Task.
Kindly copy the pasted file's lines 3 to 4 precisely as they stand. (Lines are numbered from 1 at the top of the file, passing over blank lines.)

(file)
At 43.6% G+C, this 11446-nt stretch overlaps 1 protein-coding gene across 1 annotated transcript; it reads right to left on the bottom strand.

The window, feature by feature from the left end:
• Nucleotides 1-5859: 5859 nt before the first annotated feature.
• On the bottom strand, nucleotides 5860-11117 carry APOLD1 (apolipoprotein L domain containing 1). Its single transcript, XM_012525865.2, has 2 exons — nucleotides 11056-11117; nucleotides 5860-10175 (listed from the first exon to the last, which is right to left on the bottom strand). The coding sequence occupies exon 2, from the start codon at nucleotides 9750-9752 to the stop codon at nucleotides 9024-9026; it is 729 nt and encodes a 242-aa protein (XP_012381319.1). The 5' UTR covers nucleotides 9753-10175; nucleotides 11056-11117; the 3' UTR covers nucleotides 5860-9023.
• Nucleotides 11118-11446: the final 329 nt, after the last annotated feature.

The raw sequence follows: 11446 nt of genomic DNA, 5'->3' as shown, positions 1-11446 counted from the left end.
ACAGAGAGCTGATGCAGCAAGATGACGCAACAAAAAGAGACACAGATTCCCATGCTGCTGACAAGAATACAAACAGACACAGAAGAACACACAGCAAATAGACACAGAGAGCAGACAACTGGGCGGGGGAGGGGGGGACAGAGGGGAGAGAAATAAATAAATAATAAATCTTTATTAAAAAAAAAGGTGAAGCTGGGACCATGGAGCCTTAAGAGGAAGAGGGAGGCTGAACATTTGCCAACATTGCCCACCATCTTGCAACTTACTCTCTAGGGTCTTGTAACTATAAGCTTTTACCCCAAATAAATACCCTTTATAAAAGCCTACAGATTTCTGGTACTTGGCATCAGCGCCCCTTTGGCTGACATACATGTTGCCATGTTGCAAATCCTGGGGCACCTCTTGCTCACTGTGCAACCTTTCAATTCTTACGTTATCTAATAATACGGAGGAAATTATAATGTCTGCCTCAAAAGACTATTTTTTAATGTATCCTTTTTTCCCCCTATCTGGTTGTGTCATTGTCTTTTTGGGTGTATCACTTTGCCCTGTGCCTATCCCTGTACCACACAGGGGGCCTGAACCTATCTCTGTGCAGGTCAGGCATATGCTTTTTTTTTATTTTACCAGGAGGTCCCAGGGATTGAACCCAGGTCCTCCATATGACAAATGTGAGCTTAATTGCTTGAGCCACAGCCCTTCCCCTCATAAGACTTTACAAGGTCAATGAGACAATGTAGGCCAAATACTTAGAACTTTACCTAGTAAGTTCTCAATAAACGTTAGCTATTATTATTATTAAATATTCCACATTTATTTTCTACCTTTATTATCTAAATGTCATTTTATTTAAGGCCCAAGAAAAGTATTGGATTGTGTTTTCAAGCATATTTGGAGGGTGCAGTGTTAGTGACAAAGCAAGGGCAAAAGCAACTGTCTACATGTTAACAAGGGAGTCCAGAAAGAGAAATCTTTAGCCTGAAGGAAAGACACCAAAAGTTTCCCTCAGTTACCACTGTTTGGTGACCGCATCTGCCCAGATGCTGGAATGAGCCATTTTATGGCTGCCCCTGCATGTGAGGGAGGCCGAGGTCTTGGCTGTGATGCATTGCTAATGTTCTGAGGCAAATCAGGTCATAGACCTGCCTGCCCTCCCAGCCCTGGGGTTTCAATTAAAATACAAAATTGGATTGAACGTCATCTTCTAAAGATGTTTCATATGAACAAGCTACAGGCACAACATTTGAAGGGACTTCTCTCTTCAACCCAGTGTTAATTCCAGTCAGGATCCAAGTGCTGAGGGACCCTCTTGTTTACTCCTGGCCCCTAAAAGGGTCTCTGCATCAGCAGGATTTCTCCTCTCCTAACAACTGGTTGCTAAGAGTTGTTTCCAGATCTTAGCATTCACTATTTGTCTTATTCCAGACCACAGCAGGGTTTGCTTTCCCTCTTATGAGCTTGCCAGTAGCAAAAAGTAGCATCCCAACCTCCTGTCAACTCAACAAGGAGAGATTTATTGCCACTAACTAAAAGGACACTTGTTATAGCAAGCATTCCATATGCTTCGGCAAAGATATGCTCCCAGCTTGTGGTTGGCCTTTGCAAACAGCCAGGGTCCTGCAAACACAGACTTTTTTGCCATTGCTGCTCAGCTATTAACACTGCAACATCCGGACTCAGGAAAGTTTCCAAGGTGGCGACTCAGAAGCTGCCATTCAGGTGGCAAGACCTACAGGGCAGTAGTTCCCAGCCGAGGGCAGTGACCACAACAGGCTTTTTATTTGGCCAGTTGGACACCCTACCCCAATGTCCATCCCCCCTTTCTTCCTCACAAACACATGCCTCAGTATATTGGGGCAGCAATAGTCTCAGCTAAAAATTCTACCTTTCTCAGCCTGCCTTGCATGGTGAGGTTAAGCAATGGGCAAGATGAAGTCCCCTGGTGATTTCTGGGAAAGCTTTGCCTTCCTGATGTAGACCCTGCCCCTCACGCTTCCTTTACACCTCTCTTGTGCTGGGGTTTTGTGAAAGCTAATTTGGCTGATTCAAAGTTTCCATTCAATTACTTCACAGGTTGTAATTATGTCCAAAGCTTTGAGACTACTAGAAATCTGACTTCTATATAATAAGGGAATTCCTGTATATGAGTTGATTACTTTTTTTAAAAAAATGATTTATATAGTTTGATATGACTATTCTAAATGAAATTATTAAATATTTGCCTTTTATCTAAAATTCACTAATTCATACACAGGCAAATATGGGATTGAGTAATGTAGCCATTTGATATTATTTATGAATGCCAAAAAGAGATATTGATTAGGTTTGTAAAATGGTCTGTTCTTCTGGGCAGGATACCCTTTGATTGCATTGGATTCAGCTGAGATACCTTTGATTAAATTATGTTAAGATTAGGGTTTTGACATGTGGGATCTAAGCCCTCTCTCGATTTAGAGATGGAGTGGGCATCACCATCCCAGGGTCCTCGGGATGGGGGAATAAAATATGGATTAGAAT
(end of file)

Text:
• Nucleotides 1-5859: 5859 nt before the first annotated feature.
• On the bottom strand, nucleotides 5860-11117 carry APOLD1 (apolipoprotein L domain containing 1). Its single transcript, XM_012525865.2, has 2 exons — nucleotides 11056-11117; nucleotides 5860-10175 (listed from the first exon to the last, which is right to left on the bottom strand). The coding sequence occupies exon 2, from the start codon at nucleotides 9750-9752 to the stop codon at nucleotides 9024-9026; it is 729 nt and encodes a 242-aa protein (XP_012381319.1). The 5' UTR covers nucleotides 9753-10175; nucleotides 11056-11117; the 3' UTR covers nucleotides 5860-9023.